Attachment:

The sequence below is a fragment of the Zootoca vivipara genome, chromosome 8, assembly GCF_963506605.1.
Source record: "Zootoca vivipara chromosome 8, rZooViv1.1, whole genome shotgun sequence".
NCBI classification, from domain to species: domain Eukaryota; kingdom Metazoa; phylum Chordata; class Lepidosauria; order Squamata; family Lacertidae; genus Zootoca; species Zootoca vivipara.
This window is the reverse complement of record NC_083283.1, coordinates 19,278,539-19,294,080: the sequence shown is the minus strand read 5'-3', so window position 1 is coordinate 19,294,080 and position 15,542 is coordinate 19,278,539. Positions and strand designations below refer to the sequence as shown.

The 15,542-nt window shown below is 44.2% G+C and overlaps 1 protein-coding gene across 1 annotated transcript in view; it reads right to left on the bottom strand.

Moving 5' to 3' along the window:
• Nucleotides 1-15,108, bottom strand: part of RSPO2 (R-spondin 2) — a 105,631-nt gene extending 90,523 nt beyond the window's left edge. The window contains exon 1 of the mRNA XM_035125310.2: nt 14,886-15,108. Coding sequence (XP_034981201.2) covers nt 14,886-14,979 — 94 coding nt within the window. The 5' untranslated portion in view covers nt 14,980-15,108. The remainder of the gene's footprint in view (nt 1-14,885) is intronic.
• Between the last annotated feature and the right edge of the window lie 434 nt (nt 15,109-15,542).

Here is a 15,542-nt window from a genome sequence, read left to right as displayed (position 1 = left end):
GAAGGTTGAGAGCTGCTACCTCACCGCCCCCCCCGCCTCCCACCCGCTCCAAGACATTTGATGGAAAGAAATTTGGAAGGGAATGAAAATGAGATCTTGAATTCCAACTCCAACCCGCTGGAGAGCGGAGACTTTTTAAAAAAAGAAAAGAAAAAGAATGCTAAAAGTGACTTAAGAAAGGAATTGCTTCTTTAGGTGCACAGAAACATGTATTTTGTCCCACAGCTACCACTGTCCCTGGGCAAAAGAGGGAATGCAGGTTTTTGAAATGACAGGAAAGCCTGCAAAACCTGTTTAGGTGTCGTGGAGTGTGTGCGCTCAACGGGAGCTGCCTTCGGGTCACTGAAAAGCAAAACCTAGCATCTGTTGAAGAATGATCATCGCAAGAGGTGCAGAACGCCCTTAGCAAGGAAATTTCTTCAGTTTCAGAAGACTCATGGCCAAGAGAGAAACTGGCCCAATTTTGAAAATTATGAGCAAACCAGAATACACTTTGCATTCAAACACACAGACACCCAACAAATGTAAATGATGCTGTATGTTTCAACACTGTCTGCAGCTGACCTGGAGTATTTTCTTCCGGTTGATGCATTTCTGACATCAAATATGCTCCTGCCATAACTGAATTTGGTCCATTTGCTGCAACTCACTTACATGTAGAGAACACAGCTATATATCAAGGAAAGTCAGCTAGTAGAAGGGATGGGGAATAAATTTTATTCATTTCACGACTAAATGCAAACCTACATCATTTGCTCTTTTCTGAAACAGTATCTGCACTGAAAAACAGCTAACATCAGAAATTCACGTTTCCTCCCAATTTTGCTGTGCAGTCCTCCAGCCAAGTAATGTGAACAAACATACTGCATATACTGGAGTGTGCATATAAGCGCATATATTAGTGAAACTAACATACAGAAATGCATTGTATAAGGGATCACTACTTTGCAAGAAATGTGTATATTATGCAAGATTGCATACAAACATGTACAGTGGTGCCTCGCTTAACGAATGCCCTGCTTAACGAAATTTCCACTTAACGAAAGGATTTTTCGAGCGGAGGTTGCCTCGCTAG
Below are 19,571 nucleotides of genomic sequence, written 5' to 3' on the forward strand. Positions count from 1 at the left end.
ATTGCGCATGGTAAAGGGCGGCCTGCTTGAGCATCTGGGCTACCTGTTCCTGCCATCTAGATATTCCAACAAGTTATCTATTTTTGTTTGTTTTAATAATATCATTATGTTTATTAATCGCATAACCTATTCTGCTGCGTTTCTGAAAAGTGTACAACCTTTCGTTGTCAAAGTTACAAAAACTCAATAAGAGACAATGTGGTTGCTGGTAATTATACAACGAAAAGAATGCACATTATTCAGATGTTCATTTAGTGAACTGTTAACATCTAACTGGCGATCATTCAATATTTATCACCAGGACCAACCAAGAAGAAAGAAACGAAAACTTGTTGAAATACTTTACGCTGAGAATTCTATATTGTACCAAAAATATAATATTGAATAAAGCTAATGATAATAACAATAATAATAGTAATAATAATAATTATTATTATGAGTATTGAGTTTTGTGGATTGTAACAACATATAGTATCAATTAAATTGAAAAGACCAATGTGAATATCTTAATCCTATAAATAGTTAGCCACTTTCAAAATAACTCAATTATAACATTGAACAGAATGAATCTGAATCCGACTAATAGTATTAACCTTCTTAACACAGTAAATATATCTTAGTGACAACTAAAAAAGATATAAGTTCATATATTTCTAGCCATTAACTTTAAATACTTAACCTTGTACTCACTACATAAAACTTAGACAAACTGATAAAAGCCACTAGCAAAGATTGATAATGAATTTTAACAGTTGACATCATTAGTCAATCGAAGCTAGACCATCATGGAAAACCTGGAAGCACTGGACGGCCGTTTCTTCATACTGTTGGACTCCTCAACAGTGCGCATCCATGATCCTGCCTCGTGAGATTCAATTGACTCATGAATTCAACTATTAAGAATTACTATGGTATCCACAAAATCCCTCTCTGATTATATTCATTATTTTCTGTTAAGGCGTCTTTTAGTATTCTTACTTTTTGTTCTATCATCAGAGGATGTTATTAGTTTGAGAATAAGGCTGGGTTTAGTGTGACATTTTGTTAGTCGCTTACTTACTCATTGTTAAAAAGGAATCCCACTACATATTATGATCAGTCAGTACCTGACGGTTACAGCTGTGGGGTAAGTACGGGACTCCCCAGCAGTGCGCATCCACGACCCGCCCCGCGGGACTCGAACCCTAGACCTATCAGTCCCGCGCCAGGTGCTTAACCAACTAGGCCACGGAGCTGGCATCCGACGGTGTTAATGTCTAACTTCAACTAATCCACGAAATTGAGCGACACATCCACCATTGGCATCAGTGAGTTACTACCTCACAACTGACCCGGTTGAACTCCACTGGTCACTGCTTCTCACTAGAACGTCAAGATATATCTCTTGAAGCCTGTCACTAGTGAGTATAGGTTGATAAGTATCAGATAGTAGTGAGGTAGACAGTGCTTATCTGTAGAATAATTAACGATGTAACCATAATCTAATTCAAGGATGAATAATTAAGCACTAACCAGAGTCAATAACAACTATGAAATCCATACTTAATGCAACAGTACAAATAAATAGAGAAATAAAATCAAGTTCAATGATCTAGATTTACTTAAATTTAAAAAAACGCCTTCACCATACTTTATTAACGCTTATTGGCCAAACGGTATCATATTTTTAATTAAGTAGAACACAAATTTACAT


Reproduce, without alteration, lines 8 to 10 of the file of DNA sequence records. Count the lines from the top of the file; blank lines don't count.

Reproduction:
• Between the last annotated feature and the right edge of the window lie 434 nt (nt 15,109-15,542).

Here is a 15,542-nt window from a genome sequence, read left to right as displayed (position 1 = left end):
GAAGGTTGAGAGCTGCTACCTCACCGCCCCCCCCGCCTCCCACCCGCTCCAAGACATTTGATGGAAAGAAATTTGGAAGGGAATGAAAATGAGATCTTGAATTCCAACTCCAACCCGCTGGAGAGCGGAGACTTTTTAAAAAAAGAAAAGAAAAAGAATGCTAAAAGTGACTTAAGAAAGGAATTGCTTCTTTAGGTGCACAGAAACATGTATTTTGTCCCACAGCTACCACTGTCCCTGGGCAAAAGAGGGAATGCAGGTTTTTGAAATGACAGGAAAGCCTGCAAAACCTGTTTAGGTGTCGTGGAGTGTGTGCGCTCAACGGGAGCTGCCTTCGGGTCACTGAAAAGCAAAACCTAGCATCTGTTGAAGAATGATCATCGCAAGAGGTGCAGAACGCCCTTAGCAAGGAAATTTCTTCAGTTTCAGAAGACTCATGGCCAAGAGAGAAACTGGCCCAATTTTGAAAATTATGAGCAAACCAGAATACACTTTGCATTCAAACACACAGACACCCAACAAATGTAAATGATGCTGTATGTTTCAACACTGTCTGCAGCTGACCTGGAGTATTTTCTTCCGGTTGATGCATTTCTGACATCAAATATGCTCCTGCCATAACTGAATTTGGTCCATTTGCTGCAACTCACTTACATGTAGAGAACACAGCTATATATCAAGGAAAGTCAGCTAGTAGAAGGGATGGGGAATAAATTTTATTCATTTCACGACTAAATGCAAACCTACATCATTTGCTCTTTTCTGAAACAGTATCTGCACTGAAAAACAGCTAACATCAGAAATTCACGTTTCCTCCCAATTTTGCTGTGCAGTCCTCCAGCCAAGTAATGTGAACAAACATACTGCATATACTGGAGTGTGCATATAAGCGCATATATTAGTGAAACTAACATACAGAAATGCATTGTATAAGGGATCACTACTTTGCAAGAAATGTGTATATTATGCAAGATTGCATACAAACATGTACAGTGGTGCCTCGCTTAACGAATGCCCTGCTTAACGAAATTTCCACTTAACGAAAGGATTTTTCGAGCGGAGGTTGCCTCGCTAG